US issues draft proposal for Columbia River Treaty

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YAKIMA (AP) — A U.S.-Canada treaty that governs how the Columbia River and its dams are managed for flood control and power generation should be modernized to better reflect current Pacific Northwest priorities, the U.S. agencies responsible for managing the river said in a draft document Thursday.

The document is a working draft to offer insight to interested parties and other stakeholders about areas of concern for the treaty going forward.

Either country may give notice beginning in 2014 that it wants provision of the treaty changed or terminated, and both countries have been working for months to develop their recommendations.

Canada and the U.S. signed the Columbia River Treaty in 1964 to better manage the river to prevent massive flooding in the river’s lower reaches, which had occurred in the past, and to generate power for both countries.

In the U.S., the Bonneville Power Administration and the U.S. Army Corps of Engineers have been working with Northwest stakeholders to develop recommendations for areas where the treaty may need to be changed. Those stakeholders include four states — Washington, Oregon, Idaho and Montana — 11 federal agencies and 15 Native American tribes.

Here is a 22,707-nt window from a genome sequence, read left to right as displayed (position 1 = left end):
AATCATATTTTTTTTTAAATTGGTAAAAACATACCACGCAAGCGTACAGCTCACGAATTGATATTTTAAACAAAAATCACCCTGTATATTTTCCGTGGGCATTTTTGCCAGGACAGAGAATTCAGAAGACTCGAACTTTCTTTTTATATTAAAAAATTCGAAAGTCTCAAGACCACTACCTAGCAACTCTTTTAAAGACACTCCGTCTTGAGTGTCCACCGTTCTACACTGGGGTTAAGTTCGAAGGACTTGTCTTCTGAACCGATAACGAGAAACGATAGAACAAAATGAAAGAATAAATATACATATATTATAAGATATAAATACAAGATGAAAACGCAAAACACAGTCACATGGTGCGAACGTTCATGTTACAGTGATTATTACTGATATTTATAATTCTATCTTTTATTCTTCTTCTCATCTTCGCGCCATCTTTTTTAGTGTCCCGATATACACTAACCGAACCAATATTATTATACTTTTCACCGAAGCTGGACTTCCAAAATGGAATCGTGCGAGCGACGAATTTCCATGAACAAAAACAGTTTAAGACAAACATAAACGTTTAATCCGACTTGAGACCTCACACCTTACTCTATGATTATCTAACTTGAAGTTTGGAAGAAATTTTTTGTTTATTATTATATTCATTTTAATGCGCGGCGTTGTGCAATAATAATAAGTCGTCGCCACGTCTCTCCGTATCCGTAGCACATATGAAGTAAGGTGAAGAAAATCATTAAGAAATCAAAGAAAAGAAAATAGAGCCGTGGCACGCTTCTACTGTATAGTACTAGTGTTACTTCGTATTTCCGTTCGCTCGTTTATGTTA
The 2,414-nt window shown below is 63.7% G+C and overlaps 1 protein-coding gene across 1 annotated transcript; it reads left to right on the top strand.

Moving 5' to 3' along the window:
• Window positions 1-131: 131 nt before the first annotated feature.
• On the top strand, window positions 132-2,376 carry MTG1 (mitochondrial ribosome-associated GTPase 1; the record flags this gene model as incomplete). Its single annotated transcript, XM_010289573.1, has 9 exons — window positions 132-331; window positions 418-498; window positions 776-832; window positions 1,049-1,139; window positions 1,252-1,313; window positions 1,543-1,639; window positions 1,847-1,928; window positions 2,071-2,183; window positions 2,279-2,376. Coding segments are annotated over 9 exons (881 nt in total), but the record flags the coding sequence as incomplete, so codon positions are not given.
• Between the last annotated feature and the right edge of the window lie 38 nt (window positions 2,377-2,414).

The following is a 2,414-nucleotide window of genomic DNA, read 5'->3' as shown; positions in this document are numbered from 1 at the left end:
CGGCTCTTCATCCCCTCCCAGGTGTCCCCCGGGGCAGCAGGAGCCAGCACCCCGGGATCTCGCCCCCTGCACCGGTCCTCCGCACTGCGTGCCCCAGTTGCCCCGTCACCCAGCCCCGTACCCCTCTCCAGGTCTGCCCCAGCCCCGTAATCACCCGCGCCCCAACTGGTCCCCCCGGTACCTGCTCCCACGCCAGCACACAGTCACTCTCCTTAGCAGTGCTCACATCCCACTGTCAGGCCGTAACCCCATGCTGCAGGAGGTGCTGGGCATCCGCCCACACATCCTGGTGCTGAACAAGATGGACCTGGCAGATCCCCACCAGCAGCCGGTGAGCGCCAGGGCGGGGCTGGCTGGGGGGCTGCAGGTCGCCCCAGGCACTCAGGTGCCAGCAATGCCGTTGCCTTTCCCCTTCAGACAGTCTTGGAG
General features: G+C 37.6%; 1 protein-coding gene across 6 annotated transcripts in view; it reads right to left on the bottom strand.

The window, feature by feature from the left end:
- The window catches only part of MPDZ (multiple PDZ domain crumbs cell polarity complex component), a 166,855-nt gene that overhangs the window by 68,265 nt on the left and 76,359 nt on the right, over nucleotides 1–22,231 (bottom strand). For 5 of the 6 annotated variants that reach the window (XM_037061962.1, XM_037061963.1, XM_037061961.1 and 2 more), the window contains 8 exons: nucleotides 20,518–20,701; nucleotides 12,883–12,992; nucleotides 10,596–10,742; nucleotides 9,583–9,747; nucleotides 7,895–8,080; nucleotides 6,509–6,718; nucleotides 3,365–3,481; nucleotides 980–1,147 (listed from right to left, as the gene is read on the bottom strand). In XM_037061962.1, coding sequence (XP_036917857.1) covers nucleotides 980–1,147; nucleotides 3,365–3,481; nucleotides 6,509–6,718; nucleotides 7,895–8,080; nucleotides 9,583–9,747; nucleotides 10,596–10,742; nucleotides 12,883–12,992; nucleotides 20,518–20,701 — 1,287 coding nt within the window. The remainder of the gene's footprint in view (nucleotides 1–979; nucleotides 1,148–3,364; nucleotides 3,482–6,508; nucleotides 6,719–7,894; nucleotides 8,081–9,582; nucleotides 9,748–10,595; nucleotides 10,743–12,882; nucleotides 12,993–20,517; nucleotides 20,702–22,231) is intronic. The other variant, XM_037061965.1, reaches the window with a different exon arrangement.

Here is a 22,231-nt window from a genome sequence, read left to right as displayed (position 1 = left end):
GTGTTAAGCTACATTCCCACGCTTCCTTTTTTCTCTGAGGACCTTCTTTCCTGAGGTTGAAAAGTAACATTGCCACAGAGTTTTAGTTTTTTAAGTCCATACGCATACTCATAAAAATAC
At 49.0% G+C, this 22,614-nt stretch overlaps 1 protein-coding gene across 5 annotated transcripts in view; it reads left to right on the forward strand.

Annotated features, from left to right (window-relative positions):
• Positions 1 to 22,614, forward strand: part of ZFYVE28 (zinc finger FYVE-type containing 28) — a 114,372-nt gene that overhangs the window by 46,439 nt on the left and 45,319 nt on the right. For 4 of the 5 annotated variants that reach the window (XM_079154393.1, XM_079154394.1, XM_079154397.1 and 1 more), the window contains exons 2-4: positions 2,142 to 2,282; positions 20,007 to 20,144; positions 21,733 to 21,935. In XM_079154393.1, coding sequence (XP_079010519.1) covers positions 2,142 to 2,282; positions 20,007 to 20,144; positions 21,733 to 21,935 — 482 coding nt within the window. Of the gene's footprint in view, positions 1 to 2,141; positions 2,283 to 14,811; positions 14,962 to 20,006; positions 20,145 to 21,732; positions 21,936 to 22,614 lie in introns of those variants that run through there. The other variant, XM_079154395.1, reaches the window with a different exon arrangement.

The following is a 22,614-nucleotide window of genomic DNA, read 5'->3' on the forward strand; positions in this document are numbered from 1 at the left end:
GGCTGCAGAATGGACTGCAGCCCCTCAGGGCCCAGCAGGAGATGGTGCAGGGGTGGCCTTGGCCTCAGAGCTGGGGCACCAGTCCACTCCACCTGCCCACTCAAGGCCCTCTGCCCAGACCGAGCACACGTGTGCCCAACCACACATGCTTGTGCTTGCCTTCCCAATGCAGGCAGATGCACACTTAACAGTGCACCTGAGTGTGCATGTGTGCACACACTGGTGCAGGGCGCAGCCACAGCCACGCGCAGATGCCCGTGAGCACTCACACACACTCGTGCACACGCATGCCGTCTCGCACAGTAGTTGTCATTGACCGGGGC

In addition, the treaty must be flexible enough to adapt to the impacts of climate change and must focus on the benefits to ecosystems in the same way that hydropower and flood control were considered in the original treaty, the document said.

Conservation issues have moved to the forefront since the treaty was first signed nearly 50 years ago. The Endangered Species Act of 1973 forced river managers to consider survival and habitat of threatened and endangered salmon and steelhead that are blocked by the dams from swimming upstream to their native spawning beds.

A draft recommendation will be released for public comment in September. A final recommendation is due to the U.S. State Department, which must make any final decision on the treaty, in December 2013.

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